Flora Poste has had an excellent education courtesy of her travel addicted parents leaving her in boarding schools pretty much every day of her life. When they both die of Spanish flu she finds she has “every art and grace save that of earning her own living.” She can’t abide the idea of working for a living so she decides to take advantage of the fact that “no limits are set, either by society or one’s own conscience, to the amount one may impose on one’s relatives”.
She goes to stay with distant relatives at the isolated Cold Comfort Farm. Her relatives there — Aunt Ada Doom, the Starkadders, and their extended family and workers — feel obliged to take her in to atone for an unspecified wrong once done to her father.
But all is not what you might expect at Cold Comfort Farm; Aunt Ada Doom seems to be mad, daughter Judith is fixated on her youngest son (Seth, a smouldering heap of mocking sexuality) her husband Amos is a zealot and there are countless other long-festering emotional problems amongst the rest of the inhabitants.
As Flora is a level-headed, urban woman, she sets herself the task of resolving all this turmoil with modern common sense, regardless of whether they want her help.
But all is not what you might expect with this book either, it may sound like a comedy of manners in the style of Jane Austen mixed with the Bronte’s, but it is in fact, a very clever parody.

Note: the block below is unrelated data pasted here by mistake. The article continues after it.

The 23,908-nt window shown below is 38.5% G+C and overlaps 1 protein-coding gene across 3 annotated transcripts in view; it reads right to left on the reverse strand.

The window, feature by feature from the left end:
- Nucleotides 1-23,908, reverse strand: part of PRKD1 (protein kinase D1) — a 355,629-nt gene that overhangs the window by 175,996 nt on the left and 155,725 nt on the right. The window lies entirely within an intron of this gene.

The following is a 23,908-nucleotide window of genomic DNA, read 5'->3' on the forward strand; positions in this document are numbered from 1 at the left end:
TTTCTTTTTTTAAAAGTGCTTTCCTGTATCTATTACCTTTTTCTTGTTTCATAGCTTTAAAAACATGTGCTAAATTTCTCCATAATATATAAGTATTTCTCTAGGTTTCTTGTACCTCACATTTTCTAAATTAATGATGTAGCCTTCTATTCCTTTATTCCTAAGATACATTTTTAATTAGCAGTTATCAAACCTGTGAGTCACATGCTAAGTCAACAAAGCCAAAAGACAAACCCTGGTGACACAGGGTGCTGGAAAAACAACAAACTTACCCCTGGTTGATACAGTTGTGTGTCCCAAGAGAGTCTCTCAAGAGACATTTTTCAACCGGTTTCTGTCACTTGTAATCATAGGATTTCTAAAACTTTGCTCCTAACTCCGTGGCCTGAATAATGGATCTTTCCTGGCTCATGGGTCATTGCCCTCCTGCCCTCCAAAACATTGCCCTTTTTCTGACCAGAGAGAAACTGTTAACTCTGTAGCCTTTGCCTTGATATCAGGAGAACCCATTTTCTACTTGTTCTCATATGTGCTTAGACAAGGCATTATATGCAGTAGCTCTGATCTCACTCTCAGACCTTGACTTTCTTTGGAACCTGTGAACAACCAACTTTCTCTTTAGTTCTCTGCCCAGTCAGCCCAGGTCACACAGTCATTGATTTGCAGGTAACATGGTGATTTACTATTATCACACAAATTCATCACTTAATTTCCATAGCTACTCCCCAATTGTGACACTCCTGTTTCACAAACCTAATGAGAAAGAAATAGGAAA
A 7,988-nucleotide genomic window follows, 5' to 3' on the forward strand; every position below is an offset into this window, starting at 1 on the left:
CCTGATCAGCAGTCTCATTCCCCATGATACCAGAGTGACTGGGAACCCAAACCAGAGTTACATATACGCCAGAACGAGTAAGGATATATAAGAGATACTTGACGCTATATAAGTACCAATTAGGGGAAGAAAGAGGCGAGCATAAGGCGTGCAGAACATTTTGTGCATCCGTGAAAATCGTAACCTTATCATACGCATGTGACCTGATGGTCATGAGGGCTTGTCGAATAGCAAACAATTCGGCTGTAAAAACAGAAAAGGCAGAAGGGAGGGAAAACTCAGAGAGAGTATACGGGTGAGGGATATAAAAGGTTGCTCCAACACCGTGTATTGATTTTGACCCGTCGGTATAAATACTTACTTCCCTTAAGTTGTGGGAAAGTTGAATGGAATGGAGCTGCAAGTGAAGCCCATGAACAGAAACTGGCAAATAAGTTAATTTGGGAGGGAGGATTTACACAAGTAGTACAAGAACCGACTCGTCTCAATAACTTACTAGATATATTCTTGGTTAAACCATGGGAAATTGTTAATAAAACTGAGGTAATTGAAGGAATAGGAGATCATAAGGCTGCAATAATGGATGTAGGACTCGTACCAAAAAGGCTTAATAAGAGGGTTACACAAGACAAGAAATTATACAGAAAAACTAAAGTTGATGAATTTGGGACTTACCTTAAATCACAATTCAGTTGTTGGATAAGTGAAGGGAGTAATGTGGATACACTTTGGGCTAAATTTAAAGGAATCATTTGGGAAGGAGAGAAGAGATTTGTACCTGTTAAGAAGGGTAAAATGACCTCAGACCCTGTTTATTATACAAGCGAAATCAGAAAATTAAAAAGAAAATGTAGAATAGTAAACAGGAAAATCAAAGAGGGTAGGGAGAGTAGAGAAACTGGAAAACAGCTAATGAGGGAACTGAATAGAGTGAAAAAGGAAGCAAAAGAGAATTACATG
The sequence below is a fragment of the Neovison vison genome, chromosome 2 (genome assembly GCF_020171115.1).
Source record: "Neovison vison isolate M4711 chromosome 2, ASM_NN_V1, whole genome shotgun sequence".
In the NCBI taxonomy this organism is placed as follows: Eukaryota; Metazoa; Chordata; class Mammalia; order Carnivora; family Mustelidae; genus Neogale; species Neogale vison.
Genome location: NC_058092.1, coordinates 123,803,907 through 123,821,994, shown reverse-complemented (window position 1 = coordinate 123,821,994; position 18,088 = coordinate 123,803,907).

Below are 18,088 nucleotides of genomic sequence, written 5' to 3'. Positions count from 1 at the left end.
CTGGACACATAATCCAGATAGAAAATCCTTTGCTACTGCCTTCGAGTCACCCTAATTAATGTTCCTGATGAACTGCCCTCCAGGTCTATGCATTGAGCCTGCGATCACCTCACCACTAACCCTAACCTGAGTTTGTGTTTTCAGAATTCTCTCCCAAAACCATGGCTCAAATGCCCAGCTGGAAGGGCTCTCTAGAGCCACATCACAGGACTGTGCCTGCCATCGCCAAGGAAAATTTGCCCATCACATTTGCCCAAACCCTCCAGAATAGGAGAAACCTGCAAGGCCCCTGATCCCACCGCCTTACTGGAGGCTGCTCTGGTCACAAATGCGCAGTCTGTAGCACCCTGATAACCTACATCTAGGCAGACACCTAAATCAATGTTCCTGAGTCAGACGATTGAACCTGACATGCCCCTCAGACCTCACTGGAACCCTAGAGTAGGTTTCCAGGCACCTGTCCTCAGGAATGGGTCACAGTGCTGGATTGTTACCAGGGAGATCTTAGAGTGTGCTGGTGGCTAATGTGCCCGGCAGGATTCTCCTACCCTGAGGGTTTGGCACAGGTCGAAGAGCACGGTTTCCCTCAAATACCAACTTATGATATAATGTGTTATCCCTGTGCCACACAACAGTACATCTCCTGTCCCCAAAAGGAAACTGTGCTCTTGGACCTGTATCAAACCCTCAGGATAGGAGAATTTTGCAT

Stella Gibbons work, first published in 1932, mercilessly pokes fun at both great works of literature and the modern manners of the day. This Mickey-taking is quite skilfully done; so much so that if it wasn’t for the foreword in the form of a letter, I would probably have thought it was serious attempt at a novel in this vein.
Reading this 84 years after it was written does present a couple of problems however. The first is that as she is parodying a variety of works of great literature, the style of the novel seems quite clumsily stitched together in places; it swings from a light Austen-like voice to brooding Hardy-esque passages.
The second problem with it is that although it was written in 1931 it was set at an indeterminate point in the future, roughly twenty years ahead. This isn’t mentioned either in the foreword or in the blurb on the back. This had the unfortunate effect of catapulting me out of the narrative several times wondering what on earth was going on. At one point I was so confused I wondered if it had actually been written much later; if it was indeed a parody of a parody.
That notwithstanding I enjoyed this book, it was a fairly quick and easy read yet still made me think about the morality of ‘sticking your oar in’. Ms Gibbons also had a real talent for dialogue which helped create a fascinating world.